Saturday, August 23, 2008

The other side of the coin - $27,800 just doesn’t buy what it used to

In contrast to our last post (the popularity of the $100+ invitation), it’s clear that rapidly rising prices are causing more couples to take a closer look at how they spend money for their weddings. From the August 20, 2008 Boston Globe:

“Couples planning their big days are finding that their budgets - whether hundreds of dollars or tens of thousands - won't stretch as far. The cost of the average American wedding is still $27,800 with 153 guests, but that $27,800 doesn't buy what it once did. Local brides and grooms have pared down guest lists, taken on creative tasks themselves, changed venues, and in some cases considered moving their wedding over state lines to save money.

Even some couples without budget constraints appear to be toning down their celebrations. According to Rebecca Dolgin, executive editor of the Internet’s popular wedding website, “…there's less shame in going small as opposed to emulating a celebrity wedding. Some couples with no budget restrictions are using their money to make an affair look homier and small by doing weddings at home and on beaches, she said.”

So small can be beautiful. Take my wedding, for example. My husband and I got married on two weeks notice in front of 28 close family members and friends in my mother-in-law’s living room. Our reception was held in her home’s lower level. All of my out-of-town family was able to attend, as was our rabbi who came down from Maine (after Shabbat began). We had beautiful flowers and fabulous food (grilled outside) on December 30, when every caterer in town was available. I bought an off-the-rack dress and veil that needed minimal alterations. My husband wore his best suit; we did buy a new tie for the occasion. Our chuppa (wedding canopy) was made using my husband’s late father’s tallit (prayer shawl) and dowels from the hardware store (decorated with greenery by our florist). Ironically, we didn’t even have invitations – everyone was invited by telephone.

Our biggest indulgence was to hire the best available photographer, which was a fabulous decision because after all, photographs are one of the few things you have left when the wedding is over. We didn’t skimp on that, and we’re still happy about that decision. We have gorgeous photographs of our warm, intimate, spectacular wedding, which I wouldn’t have traded for anything. All without the stress of long-term wedding planning. And we had money left over to enjoy a honeymoon in Mexico.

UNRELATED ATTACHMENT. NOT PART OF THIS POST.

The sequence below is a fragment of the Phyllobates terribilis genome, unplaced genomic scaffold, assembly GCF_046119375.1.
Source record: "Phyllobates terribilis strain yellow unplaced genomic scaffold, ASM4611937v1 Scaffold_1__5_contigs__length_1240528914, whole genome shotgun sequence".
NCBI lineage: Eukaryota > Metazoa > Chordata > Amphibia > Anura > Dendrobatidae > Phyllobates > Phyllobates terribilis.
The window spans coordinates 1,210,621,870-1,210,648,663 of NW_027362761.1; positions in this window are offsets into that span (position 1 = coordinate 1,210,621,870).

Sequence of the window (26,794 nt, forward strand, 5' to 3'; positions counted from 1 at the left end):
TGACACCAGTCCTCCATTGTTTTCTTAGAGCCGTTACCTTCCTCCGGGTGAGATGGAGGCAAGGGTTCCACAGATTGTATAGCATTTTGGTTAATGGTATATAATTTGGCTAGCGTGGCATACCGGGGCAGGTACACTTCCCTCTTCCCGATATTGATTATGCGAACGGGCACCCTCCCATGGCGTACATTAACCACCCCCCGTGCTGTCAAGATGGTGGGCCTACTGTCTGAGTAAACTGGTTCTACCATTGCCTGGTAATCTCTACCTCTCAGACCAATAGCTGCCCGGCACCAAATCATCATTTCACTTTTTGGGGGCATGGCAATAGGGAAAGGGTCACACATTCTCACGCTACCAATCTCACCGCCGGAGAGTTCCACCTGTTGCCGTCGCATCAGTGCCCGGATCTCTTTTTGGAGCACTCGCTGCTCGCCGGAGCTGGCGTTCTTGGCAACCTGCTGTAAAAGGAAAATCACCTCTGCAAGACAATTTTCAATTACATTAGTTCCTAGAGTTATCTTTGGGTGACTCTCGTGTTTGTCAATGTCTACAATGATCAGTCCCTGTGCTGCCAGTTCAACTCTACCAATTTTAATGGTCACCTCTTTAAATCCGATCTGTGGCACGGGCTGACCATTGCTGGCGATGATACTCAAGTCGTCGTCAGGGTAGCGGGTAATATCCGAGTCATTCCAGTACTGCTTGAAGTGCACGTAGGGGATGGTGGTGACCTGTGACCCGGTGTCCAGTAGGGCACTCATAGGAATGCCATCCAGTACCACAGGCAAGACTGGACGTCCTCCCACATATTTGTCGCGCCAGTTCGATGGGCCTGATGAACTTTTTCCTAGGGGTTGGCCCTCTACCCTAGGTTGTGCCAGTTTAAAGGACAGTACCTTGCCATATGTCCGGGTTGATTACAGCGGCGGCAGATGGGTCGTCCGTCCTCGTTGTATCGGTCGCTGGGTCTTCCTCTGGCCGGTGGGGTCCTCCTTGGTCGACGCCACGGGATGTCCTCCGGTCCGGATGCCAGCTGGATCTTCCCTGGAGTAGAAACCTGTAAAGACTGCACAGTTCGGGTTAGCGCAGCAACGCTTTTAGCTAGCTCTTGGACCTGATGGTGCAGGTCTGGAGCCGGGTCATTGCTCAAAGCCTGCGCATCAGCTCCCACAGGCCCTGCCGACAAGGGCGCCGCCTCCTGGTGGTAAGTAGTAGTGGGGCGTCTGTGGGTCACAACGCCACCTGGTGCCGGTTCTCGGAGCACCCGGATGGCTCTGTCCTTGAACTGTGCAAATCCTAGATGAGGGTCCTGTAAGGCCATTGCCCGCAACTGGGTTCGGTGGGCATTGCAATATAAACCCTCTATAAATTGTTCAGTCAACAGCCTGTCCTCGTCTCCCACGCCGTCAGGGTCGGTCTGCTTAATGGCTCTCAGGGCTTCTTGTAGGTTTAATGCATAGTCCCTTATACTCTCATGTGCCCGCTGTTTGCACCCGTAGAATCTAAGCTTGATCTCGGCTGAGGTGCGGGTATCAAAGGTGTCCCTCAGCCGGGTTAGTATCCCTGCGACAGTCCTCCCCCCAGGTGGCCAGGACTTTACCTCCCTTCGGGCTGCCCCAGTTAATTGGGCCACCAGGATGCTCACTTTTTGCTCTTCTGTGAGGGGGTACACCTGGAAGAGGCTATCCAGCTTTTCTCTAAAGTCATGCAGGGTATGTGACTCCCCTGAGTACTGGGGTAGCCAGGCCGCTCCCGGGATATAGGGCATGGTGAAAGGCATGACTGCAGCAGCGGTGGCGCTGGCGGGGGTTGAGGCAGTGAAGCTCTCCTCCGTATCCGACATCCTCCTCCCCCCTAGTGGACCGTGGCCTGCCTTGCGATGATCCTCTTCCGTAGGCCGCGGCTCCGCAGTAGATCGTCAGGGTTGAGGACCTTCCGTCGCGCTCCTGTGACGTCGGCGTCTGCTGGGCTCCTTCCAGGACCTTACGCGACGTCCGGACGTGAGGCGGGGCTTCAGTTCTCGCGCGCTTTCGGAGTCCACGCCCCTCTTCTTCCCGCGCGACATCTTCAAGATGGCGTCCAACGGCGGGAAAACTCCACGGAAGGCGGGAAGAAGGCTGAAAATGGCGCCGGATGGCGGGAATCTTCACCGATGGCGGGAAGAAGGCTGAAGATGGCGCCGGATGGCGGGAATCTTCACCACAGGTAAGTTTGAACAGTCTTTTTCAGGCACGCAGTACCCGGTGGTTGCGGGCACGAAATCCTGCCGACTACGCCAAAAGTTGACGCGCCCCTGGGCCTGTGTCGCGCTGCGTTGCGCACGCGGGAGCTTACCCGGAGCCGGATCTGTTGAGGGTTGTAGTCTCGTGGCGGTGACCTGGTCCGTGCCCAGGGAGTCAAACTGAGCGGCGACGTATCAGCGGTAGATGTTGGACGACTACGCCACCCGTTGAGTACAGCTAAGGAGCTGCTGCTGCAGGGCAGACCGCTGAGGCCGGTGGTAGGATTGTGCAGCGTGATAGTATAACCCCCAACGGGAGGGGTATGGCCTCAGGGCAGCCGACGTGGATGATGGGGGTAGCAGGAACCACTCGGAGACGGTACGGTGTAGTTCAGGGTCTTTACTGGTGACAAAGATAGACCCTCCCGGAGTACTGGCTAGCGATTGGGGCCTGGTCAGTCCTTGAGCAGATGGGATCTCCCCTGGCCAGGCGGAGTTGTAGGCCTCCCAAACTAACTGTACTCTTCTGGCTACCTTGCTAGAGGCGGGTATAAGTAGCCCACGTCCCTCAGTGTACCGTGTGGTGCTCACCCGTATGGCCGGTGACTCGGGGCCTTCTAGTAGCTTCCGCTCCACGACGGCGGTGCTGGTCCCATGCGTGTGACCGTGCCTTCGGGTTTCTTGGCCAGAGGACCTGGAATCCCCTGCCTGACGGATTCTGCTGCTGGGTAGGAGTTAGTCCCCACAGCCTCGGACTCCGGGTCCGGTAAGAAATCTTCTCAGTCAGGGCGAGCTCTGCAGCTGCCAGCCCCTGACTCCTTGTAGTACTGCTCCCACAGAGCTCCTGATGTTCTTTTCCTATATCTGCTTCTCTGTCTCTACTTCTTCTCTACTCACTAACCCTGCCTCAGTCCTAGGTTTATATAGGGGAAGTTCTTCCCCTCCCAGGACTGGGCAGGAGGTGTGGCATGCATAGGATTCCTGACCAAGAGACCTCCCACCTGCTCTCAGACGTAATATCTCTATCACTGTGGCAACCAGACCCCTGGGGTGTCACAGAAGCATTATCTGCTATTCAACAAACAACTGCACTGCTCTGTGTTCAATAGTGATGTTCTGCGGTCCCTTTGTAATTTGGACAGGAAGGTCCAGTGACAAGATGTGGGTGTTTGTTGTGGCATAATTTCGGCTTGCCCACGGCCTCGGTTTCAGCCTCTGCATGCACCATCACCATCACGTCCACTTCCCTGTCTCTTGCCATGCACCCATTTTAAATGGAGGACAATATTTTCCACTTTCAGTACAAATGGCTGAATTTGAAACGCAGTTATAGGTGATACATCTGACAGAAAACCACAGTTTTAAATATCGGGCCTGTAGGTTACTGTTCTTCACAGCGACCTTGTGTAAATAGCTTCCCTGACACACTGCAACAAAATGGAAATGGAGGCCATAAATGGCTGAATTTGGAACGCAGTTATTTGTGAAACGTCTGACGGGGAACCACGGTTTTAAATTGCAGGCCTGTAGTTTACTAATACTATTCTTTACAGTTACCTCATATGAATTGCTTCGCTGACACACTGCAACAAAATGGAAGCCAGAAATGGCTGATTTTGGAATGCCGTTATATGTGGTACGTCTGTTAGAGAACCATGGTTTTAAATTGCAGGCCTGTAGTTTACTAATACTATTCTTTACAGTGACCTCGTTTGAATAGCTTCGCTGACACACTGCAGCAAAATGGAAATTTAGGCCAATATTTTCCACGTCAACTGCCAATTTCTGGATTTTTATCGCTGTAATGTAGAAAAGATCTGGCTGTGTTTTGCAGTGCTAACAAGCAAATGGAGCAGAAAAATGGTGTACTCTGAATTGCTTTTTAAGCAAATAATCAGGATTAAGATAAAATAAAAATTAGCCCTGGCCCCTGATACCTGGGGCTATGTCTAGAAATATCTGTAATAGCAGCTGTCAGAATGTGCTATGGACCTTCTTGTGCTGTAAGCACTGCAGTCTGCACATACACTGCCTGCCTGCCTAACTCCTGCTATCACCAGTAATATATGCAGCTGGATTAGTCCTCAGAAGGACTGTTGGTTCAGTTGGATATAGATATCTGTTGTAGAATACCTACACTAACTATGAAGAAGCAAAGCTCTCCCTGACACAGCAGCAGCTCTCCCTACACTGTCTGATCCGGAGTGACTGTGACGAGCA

So don’t be afraid to think small. Oprah Winfrey did a show on how couples might be better off having small weddings and saving their money for major anniversary celebrations if the marriage lasted 10 or 20 years. That’s not a bad philosophy. The important thing is to get married, not to go into debt to have a “fairy tale wedding.” And it’s a lot easier to live “happily ever after” when you start married life without a mountain of debt.

Six months after our small wedding, we had a party where we invited all of those friends and co-workers who otherwise we might have invited to our wedding. We kept it simple in a private room at a local restaurant with gourmet pizza, wine, and another wedding cake. For this party, we did have an invitation – now preserved in a Purple Raincoat keepsake collage with a photo from our actual wedding.

Wedding Anniversary Framed Keepsake
Originally uploaded by PurpleRaincoatonline

This collage uses a photo from our wedding plus the invitation from the "reception" held six months later. Read more about it and see other examples on the wedding/anniversary page at

It’s never too late to create a cherished invitation keepsake. Dig out that wedding invitation and let Purple Raincoat help you bring back the memories of that special day. What a wonderful anniversary gift for you to give to your spouse – or, kids, to give to your parents to celebrate their 20th, 25th, 30th, 35th, 40th, 45th, 50th, or any other wedding anniversary.

So think ahead if there is one of these milestones coming up in your family, and get in touch with Purple Raincoat - beat the rush.

No comments: